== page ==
Testing

What are meningitis and septicaemia?

Meningitis means inflammation of the lining around the brain and spinal cord. Septicaemia is blood poisoning. They can be caused by lots of different germs, mainly bacteria or viruses.

Viral meningitis is painful, but it is not usually dangerous. Bacterial meningitis and septicaemia are very dangerous and can come on very quickly. Septicaemia often happens without meningitis, and kills more people.

Am I at Risk?

The risk of getting meningitis and septicaemia is very low, even if you have been in contact with someone who has it. However, it is vital to know the symptoms and to get medical help immediately if you are worried.

How do people get meningococcal disease?

People get the disease when the meningococcal bacteria overcome the body's immune defences and pass into the blood stream, causing meningitis or septicaemia or both.

The bacteria are very common - at any time about one in ten of us has them in our noses and throats without ever knowing they are there, and for most of us this is harmless. We pass the bacteria between each other by close contact (eg kissing), and this helps us build up our immunity. Usually you have to be in very close, regular or prolonged contact with someone for the bacteria to pass between you. Even when this happens, it is unlikely you will become ill because fortunately most of us have natural resistance.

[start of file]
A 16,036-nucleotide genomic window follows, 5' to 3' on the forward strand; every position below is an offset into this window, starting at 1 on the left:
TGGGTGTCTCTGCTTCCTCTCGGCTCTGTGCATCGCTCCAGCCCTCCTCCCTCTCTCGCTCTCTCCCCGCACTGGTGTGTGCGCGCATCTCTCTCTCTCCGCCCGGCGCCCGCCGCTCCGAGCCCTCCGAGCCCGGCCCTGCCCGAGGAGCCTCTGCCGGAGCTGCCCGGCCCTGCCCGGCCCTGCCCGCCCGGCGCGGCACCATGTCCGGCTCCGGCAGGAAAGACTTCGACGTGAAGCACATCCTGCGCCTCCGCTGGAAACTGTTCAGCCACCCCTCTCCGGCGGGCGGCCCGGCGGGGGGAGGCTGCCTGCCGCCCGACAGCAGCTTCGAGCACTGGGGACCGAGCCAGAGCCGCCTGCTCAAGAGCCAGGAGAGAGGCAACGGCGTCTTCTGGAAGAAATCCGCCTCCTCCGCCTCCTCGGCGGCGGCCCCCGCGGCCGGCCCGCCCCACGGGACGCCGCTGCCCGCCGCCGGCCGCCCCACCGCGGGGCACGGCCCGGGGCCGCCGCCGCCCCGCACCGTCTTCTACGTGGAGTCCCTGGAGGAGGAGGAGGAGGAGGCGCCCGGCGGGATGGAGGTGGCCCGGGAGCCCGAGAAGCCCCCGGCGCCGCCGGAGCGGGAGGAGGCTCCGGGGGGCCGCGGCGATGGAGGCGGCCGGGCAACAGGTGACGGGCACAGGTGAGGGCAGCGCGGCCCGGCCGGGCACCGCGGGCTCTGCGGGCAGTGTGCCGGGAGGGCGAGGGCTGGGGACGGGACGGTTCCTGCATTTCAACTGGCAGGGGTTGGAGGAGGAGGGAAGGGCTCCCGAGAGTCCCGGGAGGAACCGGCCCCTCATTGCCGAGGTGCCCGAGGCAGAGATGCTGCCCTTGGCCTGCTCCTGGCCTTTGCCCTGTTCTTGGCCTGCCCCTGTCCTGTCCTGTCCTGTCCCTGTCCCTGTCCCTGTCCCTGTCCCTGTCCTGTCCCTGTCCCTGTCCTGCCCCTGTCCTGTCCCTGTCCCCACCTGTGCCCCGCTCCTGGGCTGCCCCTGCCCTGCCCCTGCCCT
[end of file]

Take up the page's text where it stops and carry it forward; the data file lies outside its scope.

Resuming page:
The bacteria cannot live long in the air, so they do not survive for more than a few moments outside the human body. They are not carried on everyday objects like clothes, toys, crockery, furniture or bedding.

Why do people get meningitis or septicaemia?

Scientists do not yet fully understand why a few people get meningitis or septicaemia from germs that are harmless to most of us.

Babies and young children have a higher risk of getting the disease than older children and adults. This is partly because their immune systems are not fully developed.

Meningitis Research Foundation funds vital scientific research to answer questions like this, and to find the way to stop meningitis and septicaemia for good.

How common are meningitis and septicaemia?

Around 2,000 cases of meningococcal meningitis and septicaemia are reported in the UK and Republic of Ireland every year. In other words, about three people in every 100,000 will get the disease each year in the UK, and six in every 100,000 in the Republic of Ireland.

Can some forms of meningitis and septicaemia be prevented?

Vaccines give excellent protection, but cannot prevent all kinds.